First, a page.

Big earnings week, margin pressure, and the Tesla geyser
Head of Equity Strategy
Summary: The Q3 earnings season has so far been a bit mixed on earnings while revenue growth has been good underscoring our assessment before the earnings season that margin pressure is here as a theme. Margin pressure will add headwinds for companies and with equity valuations at historically high levels and interest rates and inflation expectations on the rise, investors might get a sour cocktail to swallow next year. We also take a look at Tesla which passed $1trn in market value yesterday on the largest single order of EVs ever in history and a new battery from Panasonic.
This is the most important week in the Q3 earnings season with several hundreds of important earnings releases and most importantly from major US technology companies such as Facebook, Microsoft, Alphabet, Visa, Amazon, and Apple. In our earnings preview two weeks ago, we highlighted that the earnings season would be all about margin pressure driven by the ongoing global energy crisis and rising commodity prices.
The earnings season so far has been mixed EPS down 2% q/q in the MSCI World Index, but we are still only a couple of weeks into the Q3 earnings season so many things can change. Facebook surprised yesterday with better than expected Q3 earnings figures although the operating margin was a bit under consensus, and the Q4 outlook was really weak vs estimates highlighting the impressions and pricing pressures in the advertising business. While EPS is down 0.6% q/q for the Nasdaq 100, revenue is up 2.9% q/q showing that underlying demand is good but input costs are rising.
Net profit margin is down for the quarter for MSCI World, S&P 500, and Nasdaq 100, coming off their historical highs suggesting that the EPS tailwind from the pandemic rebound is over as commodity prices and wage growth are eating into profits. The combination of falling net profit margins, historically high equity valuations, and rising interest rates and inflation expectations might turn into a sour cocktail for investors over the coming year. As we highlighted in today’s Saxo Market Call podcast, the rising inflation expectations might for now be a net positive as it forces more institutional investors to increase their equity weighting over bonds to protect future real rate returns.
The most important earnings to track this week are listed below from the universe of companies we track during the earnings season. Today we have got strong earnings in Europe from DSV, Novartis, and UBS Group all beating earnings estimates and DSV even raised their fiscal guidance. In the US, UPS posted stronger than expected Q3 earnings and lifted guidance on earnings, margins, and capex highlighting the favorable conditions for logistics companies. Tonight after the US market close, the three giant US companies Microsoft, Alphabet, and Visa will report earnings, which we expect will be strong across the board.
Tuesday: DSV, Nidec, Canon, Novartis, UBS Group, Microsoft, Alphabet (Google), Visa, Eli Lilly, Texas Instruments, UPS, AMD, General Electric, Raytheon Technologies, S&P Global, 3M, Twitter, Southern Copper
Wednesday: ANZ, Novozymes, Neste, BASF, Deutsche Bank, Ping Insurance, Fanuc, Hitachi, GlaxoSmithKline, Heineken, Equinor, Iberdrola, Banco Santander, Assa Abloy, Thermo Fisher Scientific, Coca-Cola, McDonald’s Service Now, Bristol-Myers Squibb, Boeing, General Motors, Ford Motor, Twilio, eBay, Spotify, Yandex, Garmin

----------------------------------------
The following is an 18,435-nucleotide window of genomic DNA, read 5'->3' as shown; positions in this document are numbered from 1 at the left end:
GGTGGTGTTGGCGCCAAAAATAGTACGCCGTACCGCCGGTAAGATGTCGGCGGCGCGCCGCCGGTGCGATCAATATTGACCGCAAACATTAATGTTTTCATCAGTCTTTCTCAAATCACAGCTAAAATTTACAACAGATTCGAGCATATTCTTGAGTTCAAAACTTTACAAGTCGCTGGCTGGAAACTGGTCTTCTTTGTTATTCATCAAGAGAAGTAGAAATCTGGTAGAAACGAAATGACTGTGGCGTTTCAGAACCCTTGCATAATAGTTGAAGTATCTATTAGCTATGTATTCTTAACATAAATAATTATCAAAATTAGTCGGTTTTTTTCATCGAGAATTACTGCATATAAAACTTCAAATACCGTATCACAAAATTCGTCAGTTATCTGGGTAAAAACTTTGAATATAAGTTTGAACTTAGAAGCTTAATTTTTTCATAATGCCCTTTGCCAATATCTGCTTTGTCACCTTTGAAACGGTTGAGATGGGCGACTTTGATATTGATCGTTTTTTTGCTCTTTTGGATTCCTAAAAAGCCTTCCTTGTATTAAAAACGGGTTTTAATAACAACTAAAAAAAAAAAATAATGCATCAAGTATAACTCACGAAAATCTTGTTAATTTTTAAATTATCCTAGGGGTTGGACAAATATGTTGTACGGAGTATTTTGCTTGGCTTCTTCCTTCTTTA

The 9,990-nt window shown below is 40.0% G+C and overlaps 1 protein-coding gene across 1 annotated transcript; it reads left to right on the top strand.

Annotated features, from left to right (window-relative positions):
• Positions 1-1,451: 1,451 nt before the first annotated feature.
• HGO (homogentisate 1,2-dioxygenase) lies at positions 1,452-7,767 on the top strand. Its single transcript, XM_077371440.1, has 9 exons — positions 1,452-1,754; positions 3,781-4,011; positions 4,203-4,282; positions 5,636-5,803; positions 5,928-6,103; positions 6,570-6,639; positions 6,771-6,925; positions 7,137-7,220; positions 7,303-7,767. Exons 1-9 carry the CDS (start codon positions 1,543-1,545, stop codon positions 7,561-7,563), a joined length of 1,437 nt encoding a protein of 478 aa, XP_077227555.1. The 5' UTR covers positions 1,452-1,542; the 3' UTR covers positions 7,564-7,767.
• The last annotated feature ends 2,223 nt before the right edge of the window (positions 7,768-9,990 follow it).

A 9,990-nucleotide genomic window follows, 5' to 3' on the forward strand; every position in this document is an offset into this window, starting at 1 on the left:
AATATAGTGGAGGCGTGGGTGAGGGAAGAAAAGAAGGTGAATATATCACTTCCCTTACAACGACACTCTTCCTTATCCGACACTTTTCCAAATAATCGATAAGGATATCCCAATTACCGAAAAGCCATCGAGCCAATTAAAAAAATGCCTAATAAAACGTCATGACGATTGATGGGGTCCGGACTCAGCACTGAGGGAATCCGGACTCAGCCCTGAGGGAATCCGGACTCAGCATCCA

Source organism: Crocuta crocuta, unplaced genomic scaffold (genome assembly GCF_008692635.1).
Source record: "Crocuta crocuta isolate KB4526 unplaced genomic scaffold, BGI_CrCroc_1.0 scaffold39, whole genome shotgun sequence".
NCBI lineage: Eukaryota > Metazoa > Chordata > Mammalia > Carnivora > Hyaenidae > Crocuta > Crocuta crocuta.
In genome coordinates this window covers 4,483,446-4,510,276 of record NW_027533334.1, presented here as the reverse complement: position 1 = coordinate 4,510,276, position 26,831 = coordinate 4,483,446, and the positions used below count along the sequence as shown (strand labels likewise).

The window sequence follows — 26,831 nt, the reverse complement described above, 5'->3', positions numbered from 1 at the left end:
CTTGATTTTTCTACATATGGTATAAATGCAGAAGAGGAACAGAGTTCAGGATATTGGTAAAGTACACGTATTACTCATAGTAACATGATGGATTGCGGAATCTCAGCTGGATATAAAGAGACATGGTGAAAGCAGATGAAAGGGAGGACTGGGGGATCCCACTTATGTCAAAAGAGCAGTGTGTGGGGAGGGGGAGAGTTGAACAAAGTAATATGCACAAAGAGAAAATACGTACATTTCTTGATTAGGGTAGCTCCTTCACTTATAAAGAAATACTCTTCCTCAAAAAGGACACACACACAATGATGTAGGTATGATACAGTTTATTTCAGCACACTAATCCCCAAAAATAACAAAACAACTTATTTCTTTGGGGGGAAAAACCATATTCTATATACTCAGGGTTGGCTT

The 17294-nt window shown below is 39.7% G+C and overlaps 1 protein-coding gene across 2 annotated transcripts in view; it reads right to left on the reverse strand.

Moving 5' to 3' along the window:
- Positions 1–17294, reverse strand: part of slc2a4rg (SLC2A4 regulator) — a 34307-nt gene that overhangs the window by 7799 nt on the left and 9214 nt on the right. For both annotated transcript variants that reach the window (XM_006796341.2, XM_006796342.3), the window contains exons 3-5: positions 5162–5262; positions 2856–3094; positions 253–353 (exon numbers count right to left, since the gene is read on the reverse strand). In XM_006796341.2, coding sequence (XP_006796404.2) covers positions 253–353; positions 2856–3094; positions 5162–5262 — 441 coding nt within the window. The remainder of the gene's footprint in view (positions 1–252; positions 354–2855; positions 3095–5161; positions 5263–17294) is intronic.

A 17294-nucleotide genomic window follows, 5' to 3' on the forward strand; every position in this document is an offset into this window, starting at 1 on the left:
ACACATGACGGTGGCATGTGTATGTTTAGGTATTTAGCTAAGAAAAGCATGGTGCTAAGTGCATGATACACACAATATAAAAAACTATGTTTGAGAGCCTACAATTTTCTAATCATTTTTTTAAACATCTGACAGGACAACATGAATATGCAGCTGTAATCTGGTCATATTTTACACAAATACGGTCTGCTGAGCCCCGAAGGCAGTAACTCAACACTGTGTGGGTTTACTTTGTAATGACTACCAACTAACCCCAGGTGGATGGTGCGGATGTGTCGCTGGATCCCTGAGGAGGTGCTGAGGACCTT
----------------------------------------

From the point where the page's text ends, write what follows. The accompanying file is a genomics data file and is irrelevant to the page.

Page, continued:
Thursday: Anheuser-Busch, Shopify, Suncor Energy, Sanofi, Dassault Systems, , PetroChina, BYD, Agricultural Bank of China, UniCredit, Sony, Keyence, Royal Dutch Shell, Lloyds Banking Group, Hexagon, Apple, Amazon, Mastercard, Comcast, Merck & Co, Linde, Starbucks, Caterpillar, Atlassian, Newmont, Volkswagen
Friday: BNP Paribas, Daimler, Merck, China Construction Bank, Bank of China, Eni, Exxon Mobil, Chevron, AbbVie, Colgate-Palmolive
Tesla pulls S&P 500 to new record on Hertz deal and new Panasonic battery
Yesterday’s gains in US equities were driven in large part by the big move in Tesla up 12.7% surpassing the $1trn market value for the first time. The catalysts were news of an order of 100,000 EVs (Tesla is doing slightly less than 300,000 deliveries per quarter at this point) from the car rental company Hertz, and Panasonic revealing a new and more powerful Lithium-ion battery for Tesla’s above standard models. Panasonic says that the new 4680 cell battery will drive the needed cost reductions to further expand the penetration of EVs to the general population.
The new level of equity valuation for Tesla got many to compare Tesla to Berkshire Hathaway and the likes, but to be fair Tesla has a much better shot at creating the future than Berkshire Hathaway which is conglomerate of old businesses although very profitable. The way to think about Tesla is that at one point it will mean-revert to a free cash flow yield to that of the S&P 500 which is currently around 2.7%. This means that Tesla will have to generate around $28bn in free cash flow in the future to justify its valuation. Tesla has generated $4.1bn in free cash flow in the last 12 months which over 10 years amount to 21% annualized growth in free cash flow. It is possible but it will require Tesla to capture a large share of the future car market and become a significant player in grid energy storage. For now the optimists are winning over the pessimists.